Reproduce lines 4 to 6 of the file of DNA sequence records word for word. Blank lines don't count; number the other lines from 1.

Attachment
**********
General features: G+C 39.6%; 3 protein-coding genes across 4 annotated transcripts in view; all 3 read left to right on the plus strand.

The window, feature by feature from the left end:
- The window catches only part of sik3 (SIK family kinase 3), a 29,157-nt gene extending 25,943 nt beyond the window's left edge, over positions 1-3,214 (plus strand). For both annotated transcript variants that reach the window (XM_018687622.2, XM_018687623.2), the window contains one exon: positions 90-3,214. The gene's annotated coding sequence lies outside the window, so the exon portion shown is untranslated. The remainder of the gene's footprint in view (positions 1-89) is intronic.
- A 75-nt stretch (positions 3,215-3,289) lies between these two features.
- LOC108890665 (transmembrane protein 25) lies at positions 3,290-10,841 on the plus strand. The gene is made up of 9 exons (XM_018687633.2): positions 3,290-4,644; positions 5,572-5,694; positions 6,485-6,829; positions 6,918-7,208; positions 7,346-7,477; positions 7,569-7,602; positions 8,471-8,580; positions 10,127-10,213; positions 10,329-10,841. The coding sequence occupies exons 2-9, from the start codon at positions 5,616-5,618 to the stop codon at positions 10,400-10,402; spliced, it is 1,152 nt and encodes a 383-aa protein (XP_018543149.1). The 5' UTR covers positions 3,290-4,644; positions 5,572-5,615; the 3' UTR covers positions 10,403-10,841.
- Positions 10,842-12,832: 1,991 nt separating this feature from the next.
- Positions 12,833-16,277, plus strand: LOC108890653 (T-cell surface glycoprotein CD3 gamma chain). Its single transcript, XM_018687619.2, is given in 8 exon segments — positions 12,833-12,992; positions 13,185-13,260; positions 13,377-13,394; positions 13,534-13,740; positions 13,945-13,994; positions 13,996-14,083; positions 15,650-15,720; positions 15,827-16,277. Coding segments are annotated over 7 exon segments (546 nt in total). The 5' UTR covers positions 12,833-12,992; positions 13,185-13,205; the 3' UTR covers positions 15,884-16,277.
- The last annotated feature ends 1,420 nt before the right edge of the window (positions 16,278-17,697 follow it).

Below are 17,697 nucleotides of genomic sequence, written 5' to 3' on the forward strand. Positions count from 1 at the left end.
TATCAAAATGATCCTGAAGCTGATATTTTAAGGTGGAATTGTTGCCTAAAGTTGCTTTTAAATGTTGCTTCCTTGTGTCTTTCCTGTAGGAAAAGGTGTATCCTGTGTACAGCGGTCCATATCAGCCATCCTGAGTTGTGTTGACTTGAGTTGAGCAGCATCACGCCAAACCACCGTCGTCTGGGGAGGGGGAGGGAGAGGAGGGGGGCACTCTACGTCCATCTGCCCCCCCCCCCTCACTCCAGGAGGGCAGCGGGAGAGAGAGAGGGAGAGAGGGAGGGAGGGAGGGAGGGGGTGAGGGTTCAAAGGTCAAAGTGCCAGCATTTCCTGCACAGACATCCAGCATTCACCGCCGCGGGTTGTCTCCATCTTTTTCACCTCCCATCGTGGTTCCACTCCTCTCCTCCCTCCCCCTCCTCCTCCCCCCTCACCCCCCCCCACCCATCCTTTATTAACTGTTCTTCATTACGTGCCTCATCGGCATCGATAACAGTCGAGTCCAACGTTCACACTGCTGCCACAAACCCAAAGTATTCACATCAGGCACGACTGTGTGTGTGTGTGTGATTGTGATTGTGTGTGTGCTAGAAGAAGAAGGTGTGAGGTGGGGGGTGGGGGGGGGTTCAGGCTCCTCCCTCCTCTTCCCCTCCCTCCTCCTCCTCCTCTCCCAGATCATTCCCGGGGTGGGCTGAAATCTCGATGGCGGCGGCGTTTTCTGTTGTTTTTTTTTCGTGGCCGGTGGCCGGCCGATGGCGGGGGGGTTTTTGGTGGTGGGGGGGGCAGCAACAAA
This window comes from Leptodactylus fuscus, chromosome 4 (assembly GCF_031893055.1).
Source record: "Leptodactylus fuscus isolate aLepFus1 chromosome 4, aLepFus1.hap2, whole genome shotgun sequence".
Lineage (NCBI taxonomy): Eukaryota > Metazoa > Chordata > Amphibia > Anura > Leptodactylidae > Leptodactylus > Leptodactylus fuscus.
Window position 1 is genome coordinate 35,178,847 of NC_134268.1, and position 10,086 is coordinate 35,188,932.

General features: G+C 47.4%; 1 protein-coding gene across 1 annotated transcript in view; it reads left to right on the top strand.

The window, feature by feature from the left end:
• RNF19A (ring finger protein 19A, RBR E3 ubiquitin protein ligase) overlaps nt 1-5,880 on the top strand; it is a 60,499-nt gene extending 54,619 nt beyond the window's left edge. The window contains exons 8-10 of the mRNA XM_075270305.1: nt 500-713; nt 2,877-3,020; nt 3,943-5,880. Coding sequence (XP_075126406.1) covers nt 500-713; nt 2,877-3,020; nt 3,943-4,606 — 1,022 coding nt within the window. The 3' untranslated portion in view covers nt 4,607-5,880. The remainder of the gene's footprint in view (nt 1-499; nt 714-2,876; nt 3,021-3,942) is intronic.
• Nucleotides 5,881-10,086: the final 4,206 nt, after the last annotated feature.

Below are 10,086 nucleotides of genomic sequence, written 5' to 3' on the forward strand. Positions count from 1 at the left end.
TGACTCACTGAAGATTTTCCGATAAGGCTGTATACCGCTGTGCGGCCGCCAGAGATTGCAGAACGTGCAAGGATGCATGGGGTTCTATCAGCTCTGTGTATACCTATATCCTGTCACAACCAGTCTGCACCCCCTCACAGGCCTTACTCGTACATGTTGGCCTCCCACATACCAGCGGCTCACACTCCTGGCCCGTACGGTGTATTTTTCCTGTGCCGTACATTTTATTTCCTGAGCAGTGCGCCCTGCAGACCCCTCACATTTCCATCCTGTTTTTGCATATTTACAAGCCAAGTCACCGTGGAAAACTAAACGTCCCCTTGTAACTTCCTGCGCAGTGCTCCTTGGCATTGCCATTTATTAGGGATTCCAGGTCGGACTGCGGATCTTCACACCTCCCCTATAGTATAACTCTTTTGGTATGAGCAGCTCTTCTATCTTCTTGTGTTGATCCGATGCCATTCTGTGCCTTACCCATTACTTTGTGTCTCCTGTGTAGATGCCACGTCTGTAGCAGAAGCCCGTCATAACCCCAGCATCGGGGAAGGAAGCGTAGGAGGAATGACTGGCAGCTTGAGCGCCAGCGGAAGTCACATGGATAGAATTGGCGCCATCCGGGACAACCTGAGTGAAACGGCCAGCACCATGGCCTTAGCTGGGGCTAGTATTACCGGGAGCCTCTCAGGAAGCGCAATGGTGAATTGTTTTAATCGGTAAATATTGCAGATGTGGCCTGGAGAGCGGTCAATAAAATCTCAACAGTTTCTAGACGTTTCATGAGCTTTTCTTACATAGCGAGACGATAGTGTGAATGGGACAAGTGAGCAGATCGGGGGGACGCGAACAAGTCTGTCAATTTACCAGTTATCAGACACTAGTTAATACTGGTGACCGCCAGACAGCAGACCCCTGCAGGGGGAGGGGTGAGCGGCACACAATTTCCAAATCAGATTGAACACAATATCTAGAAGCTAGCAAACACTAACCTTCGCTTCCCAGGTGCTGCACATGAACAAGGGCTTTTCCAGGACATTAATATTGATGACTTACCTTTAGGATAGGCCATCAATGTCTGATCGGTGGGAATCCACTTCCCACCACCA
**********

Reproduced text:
- A 75-nt stretch (positions 3,215-3,289) lies between these two features.
- LOC108890665 (transmembrane protein 25) lies at positions 3,290-10,841 on the plus strand. The gene is made up of 9 exons (XM_018687633.2): positions 3,290-4,644; positions 5,572-5,694; positions 6,485-6,829; positions 6,918-7,208; positions 7,346-7,477; positions 7,569-7,602; positions 8,471-8,580; positions 10,127-10,213; positions 10,329-10,841. The coding sequence occupies exons 2-9, from the start codon at positions 5,616-5,618 to the stop codon at positions 10,400-10,402; spliced, it is 1,152 nt and encodes a 383-aa protein (XP_018543149.1). The 5' UTR covers positions 3,290-4,644; positions 5,572-5,615; the 3' UTR covers positions 10,403-10,841.
- Positions 10,842-12,832: 1,991 nt separating this feature from the next.